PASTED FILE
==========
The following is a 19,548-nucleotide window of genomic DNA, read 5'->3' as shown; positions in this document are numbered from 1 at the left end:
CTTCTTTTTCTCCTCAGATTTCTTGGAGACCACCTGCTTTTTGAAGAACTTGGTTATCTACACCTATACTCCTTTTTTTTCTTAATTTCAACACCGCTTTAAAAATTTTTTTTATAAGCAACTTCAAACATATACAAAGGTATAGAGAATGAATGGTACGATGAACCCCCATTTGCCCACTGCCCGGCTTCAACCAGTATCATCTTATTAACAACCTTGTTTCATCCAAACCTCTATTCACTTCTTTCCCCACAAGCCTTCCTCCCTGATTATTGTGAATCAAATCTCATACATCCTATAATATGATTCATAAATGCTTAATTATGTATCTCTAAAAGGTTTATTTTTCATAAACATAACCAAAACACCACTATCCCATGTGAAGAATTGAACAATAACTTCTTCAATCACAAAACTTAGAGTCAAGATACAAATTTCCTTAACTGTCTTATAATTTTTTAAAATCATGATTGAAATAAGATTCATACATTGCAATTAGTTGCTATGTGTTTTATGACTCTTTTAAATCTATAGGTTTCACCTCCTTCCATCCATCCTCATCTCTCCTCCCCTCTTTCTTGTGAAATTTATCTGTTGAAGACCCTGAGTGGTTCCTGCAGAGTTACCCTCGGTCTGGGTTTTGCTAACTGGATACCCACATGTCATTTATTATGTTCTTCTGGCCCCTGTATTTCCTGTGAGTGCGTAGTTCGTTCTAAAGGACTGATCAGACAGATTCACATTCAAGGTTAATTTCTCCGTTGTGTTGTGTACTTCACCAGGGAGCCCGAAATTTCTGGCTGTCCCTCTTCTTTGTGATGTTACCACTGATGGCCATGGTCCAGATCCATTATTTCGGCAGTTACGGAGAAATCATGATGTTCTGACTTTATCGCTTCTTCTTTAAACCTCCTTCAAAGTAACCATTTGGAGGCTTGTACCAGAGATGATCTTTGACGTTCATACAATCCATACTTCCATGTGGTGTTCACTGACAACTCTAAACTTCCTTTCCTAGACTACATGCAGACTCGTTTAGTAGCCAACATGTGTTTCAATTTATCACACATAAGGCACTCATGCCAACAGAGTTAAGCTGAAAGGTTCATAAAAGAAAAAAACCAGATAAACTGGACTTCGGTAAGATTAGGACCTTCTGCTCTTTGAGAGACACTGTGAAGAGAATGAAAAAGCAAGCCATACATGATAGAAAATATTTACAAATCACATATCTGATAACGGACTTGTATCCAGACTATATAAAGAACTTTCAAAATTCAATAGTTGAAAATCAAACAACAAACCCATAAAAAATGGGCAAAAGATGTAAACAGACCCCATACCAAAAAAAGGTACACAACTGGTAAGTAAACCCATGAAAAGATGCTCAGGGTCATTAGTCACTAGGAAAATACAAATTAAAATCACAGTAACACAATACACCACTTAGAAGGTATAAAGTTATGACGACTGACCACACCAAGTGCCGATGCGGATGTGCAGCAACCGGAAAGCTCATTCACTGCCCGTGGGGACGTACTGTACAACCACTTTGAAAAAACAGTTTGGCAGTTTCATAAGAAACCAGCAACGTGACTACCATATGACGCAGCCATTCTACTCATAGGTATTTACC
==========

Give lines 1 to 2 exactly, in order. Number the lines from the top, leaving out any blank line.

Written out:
The following is a 19,548-nucleotide window of genomic DNA, read 5'->3' as shown; positions in this document are numbered from 1 at the left end:
CTTCTTTTTCTCCTCAGATTTCTTGGAGACCACCTGCTTTTTGAAGAACTTGGTTATCTACACCTATACTCCTTTTTTTTCTTAATTTCAACACCGCTTTAAAAATTTTTTTTATAAGCAACTTCAAACATATACAAAGGTATAGAGAATGAATGGTACGATGAACCCCCATTTGCCCACTGCCCGGCTTCAACCAGTATCATCTTATTAACAACCTTGTTTCATCCAAACCTCTATTCACTTCTTTCCCCACAAGCCTTCCTCCCTGATTATTGTGAATCAAATCTCATACATCCTATAATATGATTCATAAATGCTTAATTATGTATCTCTAAAAGGTTTATTTTTCATAAACATAACCAAAACACCACTATCCCATGTGAAGAATTGAACAATAACTTCTTCAATCACAAAACTTAGAGTCAAGATACAAATTTCCTTAACTGTCTTATAATTTTTTAAAATCATGATTGAAATAAGATTCATACATTGCAATTAGTTGCTATGTGTTTTATGACTCTTTTAAATCTATAGGTTTCACCTCCTTCCATCCATCCTCATCTCTCCTCCCCTCTTTCTTGTGAAATTTATCTGTTGAAGACCCTGAGTGGTTCCTGCAGAGTTACCCTCGGTCTGGGTTTTGCTAACTGGATACCCACATGTCATTTATTATGTTCTTCTGGCCCCTGTATTTCCTGTGAGTGCGTAGTTCGTTCTAAAGGACTGATCAGACAGATTCACATTCAAGGTTAATTTCTCCGTTGTGTTGTGTACTTCACCAGGGAGCCCGAAATTTCTGGCTGTCCCTCTTCTTTGTGATGTTACCACTGATGGCCATGGTCCAGATCCATTATTTCGGCAGTTACGGAGAAATCATGATGTTCTGACTTTATCGCTTCTTCTTTAAACCTCCTTCAAAGTAACCATTTGGAGGCTTGTACCAGAGATGATCTTTGACGTTCATACAATCCATACTTCCATGTGGTGTTCACTGACAACTCTAAACTTCCTTTCCTAGACTACATGCAGACTCGTTTAGTAGCCAACATGTGTTTCAATTTATCACACATAAGGCACTCATGCCAACAGAGTTAAGCTGAAAGGTTCATAAAAGAAAAAAACCAGATAAACTGGACTTCGGTAAGATTAGGACCTTCTGCTCTTTGAGAGACACTGTGAAGAGAATGAAAAAGCAAGCCATACATGATAGAAAATATTTACAAATCACATATCTGATAACGGACTTGTATCCAGACTATATAAAGAACTTTCAAAATTCAATAGTTGAAAATCAAACAACAAACCCATAAAAAATGGGCAAAAGATGTAAACAGACCCCATACCAAAAAAAGGTACACAACTGGTAAGTAAACCCATGAAAAGATGCTCAGGGTCATTAGTCACTAGGAAAATACAAATTAAAATCACAGTAACACAATACACCACTTAGAAGGTATAAAGTTATGACGACTGACCACACCAAGTGCCGATGCGGATGTGCAGCAACCGGAAAGCTCATTCACTGCCCGTGGGGACGTACTGTACAACCACTTTGAAAAAACAGTTTGGCAGTTTCATAAGAAACCAGCAACGTGACTACCATATGACGCAGCCATTCTACTCATAGGTATTTACC